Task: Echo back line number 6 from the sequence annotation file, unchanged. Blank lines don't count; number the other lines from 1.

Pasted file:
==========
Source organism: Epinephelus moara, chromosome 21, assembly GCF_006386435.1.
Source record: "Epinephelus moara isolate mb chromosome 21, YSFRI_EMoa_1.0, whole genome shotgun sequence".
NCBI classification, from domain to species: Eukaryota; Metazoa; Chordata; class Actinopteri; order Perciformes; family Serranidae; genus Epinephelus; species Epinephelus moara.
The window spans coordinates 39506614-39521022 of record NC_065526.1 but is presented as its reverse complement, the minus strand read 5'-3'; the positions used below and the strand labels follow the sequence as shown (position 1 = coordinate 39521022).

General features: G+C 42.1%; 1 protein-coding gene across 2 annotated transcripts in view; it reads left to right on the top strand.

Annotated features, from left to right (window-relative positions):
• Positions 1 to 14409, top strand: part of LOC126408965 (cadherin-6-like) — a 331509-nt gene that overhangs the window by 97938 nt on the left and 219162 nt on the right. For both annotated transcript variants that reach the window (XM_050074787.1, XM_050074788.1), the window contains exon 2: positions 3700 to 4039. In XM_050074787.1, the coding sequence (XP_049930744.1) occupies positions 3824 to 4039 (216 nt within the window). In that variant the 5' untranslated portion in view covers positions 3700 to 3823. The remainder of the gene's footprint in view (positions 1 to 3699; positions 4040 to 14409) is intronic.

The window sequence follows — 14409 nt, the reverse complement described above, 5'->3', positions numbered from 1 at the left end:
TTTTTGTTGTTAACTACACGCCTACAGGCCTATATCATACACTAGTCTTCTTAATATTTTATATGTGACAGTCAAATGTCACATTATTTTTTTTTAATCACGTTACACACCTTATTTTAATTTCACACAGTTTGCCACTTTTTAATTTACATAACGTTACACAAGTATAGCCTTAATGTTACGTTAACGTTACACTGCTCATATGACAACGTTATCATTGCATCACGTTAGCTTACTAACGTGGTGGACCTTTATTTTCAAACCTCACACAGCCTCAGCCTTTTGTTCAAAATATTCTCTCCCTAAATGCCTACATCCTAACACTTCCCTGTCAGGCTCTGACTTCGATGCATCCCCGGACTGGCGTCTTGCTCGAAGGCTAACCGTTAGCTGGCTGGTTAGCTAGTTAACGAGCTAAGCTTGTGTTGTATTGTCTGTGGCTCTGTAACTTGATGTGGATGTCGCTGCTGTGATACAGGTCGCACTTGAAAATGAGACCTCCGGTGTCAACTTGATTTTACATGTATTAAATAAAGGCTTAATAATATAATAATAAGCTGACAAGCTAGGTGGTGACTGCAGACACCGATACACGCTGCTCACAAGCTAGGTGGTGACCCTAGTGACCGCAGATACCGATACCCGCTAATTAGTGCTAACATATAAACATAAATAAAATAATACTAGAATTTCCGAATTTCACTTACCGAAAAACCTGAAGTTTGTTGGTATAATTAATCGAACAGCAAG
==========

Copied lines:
Annotated features, from left to right (window-relative positions):